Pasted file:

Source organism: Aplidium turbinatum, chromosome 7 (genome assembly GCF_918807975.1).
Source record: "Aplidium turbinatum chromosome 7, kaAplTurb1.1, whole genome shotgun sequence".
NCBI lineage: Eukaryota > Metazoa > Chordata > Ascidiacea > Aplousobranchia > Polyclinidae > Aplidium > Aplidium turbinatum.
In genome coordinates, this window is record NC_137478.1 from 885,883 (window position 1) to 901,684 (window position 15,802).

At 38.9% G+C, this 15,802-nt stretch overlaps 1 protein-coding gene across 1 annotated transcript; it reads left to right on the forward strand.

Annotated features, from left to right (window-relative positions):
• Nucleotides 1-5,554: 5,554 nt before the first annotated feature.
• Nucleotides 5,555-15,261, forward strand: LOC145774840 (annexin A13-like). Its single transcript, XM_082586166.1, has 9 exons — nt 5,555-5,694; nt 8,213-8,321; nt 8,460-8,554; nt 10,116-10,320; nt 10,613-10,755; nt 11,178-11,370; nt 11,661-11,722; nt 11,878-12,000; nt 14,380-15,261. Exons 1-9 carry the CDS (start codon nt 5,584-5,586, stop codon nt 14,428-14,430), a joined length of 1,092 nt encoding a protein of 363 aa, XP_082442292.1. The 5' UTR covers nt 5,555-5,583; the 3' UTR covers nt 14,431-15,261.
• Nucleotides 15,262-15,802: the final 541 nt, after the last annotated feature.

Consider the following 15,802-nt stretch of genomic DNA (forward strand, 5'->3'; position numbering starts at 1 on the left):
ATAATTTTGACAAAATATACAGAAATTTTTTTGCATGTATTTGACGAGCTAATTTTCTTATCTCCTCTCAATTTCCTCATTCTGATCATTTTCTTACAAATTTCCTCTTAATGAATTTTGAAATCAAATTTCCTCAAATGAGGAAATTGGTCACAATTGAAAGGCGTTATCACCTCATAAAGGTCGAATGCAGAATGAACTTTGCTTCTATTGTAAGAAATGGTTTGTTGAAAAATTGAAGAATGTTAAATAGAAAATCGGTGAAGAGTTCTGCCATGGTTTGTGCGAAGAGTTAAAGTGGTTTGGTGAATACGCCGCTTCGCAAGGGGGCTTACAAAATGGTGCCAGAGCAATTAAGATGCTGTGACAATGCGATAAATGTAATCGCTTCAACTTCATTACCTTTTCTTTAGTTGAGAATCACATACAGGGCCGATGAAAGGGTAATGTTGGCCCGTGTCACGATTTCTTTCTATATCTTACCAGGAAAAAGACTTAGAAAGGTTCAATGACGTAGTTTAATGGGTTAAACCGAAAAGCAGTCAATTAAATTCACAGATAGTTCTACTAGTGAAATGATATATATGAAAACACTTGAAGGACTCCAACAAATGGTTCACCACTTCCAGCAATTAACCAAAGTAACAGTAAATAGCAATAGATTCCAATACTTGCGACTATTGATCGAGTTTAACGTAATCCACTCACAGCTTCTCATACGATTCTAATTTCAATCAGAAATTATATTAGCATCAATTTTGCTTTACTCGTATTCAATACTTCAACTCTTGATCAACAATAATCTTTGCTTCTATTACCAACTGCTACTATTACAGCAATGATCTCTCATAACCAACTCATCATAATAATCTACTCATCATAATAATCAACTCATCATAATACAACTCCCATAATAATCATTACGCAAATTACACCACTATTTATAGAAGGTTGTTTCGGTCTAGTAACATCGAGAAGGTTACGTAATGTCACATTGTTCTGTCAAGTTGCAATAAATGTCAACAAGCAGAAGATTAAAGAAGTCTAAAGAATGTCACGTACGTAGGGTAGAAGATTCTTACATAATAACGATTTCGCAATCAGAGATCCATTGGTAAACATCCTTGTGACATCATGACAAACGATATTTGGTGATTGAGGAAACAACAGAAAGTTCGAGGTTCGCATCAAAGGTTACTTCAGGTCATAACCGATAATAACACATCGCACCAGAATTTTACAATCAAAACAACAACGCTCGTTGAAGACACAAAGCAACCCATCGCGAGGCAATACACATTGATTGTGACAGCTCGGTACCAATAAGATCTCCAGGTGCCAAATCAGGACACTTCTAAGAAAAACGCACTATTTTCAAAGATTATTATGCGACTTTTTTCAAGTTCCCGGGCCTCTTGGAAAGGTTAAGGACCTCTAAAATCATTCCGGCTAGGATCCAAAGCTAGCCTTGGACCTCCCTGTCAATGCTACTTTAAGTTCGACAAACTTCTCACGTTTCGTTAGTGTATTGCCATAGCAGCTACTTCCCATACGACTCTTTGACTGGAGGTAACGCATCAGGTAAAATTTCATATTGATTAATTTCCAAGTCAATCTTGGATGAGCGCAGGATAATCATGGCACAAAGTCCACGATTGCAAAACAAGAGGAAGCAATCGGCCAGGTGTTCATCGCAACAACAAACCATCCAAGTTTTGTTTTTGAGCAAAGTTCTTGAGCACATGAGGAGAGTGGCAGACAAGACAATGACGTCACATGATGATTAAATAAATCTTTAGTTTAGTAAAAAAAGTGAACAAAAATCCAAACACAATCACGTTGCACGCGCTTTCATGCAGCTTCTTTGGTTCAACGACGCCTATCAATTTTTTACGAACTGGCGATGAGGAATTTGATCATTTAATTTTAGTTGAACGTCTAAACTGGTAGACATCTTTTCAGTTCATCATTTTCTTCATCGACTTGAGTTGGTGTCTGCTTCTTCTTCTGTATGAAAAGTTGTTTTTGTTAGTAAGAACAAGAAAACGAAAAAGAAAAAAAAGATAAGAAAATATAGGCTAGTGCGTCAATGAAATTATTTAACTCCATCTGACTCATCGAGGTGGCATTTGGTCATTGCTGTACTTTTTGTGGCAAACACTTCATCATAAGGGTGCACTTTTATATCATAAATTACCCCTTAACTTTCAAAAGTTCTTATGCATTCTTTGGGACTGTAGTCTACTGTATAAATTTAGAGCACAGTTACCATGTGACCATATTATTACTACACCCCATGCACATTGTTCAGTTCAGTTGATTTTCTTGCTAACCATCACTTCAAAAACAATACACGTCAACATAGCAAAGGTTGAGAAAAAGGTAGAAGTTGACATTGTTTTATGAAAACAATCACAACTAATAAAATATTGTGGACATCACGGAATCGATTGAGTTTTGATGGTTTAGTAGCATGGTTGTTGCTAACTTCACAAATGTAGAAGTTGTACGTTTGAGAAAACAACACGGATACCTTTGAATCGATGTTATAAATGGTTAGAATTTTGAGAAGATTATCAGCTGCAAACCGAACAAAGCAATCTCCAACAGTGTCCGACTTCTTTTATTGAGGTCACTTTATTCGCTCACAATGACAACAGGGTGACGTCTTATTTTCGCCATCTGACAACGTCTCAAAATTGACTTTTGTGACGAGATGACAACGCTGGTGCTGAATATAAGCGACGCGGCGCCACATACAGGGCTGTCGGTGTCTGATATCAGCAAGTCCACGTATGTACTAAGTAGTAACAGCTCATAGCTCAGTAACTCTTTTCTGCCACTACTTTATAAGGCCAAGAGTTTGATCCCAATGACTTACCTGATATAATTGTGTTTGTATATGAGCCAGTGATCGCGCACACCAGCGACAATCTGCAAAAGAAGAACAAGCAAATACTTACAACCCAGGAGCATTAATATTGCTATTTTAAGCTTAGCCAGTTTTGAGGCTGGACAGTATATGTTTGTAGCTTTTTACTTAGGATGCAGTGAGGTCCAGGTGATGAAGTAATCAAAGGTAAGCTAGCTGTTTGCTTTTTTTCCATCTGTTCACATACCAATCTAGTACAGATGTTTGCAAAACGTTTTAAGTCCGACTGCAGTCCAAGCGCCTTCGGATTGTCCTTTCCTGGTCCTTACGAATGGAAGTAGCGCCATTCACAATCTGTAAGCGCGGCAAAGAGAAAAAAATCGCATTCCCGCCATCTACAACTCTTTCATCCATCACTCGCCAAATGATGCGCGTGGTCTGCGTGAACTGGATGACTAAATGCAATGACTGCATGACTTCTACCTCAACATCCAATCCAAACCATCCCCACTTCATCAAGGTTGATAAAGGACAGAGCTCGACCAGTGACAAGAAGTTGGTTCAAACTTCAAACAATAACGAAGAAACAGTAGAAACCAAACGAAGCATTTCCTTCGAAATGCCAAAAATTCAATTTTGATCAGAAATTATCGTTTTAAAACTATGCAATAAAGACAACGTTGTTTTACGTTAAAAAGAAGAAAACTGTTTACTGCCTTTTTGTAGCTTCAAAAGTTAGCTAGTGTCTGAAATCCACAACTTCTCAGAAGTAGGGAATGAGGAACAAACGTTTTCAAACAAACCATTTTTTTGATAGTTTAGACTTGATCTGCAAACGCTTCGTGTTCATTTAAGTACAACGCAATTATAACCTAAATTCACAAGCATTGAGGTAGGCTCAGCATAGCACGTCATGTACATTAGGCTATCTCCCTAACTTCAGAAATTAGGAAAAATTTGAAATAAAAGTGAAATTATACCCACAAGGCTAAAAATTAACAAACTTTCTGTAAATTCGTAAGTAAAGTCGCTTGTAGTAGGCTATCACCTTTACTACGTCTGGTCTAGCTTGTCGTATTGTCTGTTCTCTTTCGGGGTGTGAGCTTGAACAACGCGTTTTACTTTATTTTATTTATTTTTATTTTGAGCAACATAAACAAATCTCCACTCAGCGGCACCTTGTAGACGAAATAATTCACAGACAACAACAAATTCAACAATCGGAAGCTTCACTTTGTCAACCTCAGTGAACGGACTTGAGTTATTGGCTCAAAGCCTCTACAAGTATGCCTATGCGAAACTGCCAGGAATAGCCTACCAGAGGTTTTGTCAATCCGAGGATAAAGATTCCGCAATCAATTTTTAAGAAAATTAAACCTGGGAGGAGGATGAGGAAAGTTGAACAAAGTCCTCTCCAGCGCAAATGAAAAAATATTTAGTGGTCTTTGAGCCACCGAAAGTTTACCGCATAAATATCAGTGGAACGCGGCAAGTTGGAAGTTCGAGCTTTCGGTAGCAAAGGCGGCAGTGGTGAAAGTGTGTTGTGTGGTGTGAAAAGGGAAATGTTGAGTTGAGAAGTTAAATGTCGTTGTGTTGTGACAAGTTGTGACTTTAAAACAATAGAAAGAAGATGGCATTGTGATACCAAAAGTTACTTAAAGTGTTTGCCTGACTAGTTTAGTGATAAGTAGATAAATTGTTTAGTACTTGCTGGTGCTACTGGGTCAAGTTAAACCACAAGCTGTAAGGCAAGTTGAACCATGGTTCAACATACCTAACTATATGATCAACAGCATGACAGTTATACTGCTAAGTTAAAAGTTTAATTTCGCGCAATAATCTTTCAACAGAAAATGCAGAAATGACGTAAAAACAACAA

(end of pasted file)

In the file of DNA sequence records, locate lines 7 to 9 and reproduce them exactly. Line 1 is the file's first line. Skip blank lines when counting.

• Nucleotides 1-5,554: 5,554 nt before the first annotated feature.
• Nucleotides 5,555-15,261, forward strand: LOC145774840 (annexin A13-like). Its single transcript, XM_082586166.1, has 9 exons — nt 5,555-5,694; nt 8,213-8,321; nt 8,460-8,554; nt 10,116-10,320; nt 10,613-10,755; nt 11,178-11,370; nt 11,661-11,722; nt 11,878-12,000; nt 14,380-15,261. Exons 1-9 carry the CDS (start codon nt 5,584-5,586, stop codon nt 14,428-14,430), a joined length of 1,092 nt encoding a protein of 363 aa, XP_082442292.1. The 5' UTR covers nt 5,555-5,583; the 3' UTR covers nt 14,431-15,261.
• Nucleotides 15,262-15,802: the final 541 nt, after the last annotated feature.